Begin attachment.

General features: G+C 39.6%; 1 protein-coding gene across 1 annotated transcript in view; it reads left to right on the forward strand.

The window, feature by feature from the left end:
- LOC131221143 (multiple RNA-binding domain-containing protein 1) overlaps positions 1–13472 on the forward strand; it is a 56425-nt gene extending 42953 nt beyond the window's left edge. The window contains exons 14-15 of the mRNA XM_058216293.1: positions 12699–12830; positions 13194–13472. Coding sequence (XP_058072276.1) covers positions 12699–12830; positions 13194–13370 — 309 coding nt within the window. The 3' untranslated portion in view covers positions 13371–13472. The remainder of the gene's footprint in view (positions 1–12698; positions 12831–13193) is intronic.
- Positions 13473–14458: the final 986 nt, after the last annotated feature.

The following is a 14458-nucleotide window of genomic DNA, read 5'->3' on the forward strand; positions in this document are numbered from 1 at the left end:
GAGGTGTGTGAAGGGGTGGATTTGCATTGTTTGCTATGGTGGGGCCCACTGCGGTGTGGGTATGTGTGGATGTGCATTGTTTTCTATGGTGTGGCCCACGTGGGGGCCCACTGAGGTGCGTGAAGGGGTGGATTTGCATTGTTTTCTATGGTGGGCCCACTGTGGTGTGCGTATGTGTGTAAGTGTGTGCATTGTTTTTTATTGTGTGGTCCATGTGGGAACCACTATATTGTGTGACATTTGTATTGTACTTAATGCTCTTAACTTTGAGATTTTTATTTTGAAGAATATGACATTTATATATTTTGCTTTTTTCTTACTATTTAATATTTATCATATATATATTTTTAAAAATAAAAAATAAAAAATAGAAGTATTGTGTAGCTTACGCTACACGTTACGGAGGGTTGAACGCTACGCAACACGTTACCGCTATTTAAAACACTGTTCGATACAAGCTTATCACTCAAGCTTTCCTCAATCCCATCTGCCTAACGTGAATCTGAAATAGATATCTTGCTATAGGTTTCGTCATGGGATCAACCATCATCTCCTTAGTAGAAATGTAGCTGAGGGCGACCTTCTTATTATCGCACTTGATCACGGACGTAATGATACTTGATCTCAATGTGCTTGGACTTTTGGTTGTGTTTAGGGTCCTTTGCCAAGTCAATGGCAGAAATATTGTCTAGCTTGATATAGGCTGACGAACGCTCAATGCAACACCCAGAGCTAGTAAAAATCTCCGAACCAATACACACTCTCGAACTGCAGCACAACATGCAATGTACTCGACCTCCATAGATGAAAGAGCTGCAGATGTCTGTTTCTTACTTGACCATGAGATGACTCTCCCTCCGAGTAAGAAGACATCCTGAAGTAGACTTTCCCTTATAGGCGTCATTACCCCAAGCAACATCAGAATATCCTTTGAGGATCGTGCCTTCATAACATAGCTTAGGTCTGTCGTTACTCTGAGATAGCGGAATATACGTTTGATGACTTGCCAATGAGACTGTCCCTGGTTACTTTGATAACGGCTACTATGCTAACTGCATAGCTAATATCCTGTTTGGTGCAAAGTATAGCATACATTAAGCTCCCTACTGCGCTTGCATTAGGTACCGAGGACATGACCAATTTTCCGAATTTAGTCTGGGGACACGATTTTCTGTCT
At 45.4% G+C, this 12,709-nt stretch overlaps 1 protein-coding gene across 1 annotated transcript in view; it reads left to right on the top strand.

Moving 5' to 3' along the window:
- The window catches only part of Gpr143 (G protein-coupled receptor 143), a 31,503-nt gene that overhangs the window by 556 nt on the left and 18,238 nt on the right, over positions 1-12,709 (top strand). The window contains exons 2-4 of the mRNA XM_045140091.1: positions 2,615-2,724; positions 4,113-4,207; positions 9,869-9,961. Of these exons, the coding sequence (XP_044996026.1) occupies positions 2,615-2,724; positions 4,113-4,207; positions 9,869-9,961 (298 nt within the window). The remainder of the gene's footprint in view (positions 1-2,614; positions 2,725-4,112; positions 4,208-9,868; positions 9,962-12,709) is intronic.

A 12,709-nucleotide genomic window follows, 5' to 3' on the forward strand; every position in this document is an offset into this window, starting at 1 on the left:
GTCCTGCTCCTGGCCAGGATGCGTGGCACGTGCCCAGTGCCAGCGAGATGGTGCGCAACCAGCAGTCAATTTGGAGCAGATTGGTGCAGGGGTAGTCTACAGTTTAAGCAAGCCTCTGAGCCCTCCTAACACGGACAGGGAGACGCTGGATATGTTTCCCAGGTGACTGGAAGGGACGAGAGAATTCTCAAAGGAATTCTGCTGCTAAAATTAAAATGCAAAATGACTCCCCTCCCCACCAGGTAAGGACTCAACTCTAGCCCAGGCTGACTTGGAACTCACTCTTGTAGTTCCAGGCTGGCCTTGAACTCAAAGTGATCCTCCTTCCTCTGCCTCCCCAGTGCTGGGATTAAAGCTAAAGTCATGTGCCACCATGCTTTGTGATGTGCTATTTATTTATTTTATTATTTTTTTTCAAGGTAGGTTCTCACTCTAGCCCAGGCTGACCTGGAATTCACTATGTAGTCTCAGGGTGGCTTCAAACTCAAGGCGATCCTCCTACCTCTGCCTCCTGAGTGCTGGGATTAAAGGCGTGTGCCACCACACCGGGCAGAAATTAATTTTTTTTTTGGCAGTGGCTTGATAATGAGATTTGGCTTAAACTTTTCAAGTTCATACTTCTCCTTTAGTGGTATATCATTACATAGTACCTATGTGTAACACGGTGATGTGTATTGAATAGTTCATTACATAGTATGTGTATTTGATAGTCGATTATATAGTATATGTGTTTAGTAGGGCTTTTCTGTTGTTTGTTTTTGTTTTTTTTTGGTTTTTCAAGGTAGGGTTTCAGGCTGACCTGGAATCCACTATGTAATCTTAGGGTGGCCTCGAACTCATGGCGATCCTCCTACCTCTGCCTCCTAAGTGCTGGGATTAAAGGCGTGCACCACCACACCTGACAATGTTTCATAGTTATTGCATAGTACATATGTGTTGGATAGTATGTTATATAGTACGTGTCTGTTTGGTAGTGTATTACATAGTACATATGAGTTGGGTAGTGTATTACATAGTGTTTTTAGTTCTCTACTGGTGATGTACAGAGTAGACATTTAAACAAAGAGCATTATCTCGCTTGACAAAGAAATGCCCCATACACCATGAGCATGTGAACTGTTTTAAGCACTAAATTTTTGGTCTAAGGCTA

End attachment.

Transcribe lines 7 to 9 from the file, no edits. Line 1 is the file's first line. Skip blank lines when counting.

At 45.4% G+C, this 12,709-nt stretch overlaps 1 protein-coding gene across 1 annotated transcript in view; it reads left to right on the top strand.

Moving 5' to 3' along the window:
- The window catches only part of Gpr143 (G protein-coupled receptor 143), a 31,503-nt gene that overhangs the window by 556 nt on the left and 18,238 nt on the right, over positions 1-12,709 (top strand). The window contains exons 2-4 of the mRNA XM_045140091.1: positions 2,615-2,724; positions 4,113-4,207; positions 9,869-9,961. Of these exons, the coding sequence (XP_044996026.1) occupies positions 2,615-2,724; positions 4,113-4,207; positions 9,869-9,961 (298 nt within the window). The remainder of the gene's footprint in view (positions 1-2,614; positions 2,725-4,112; positions 4,208-9,868; positions 9,962-12,709) is intronic.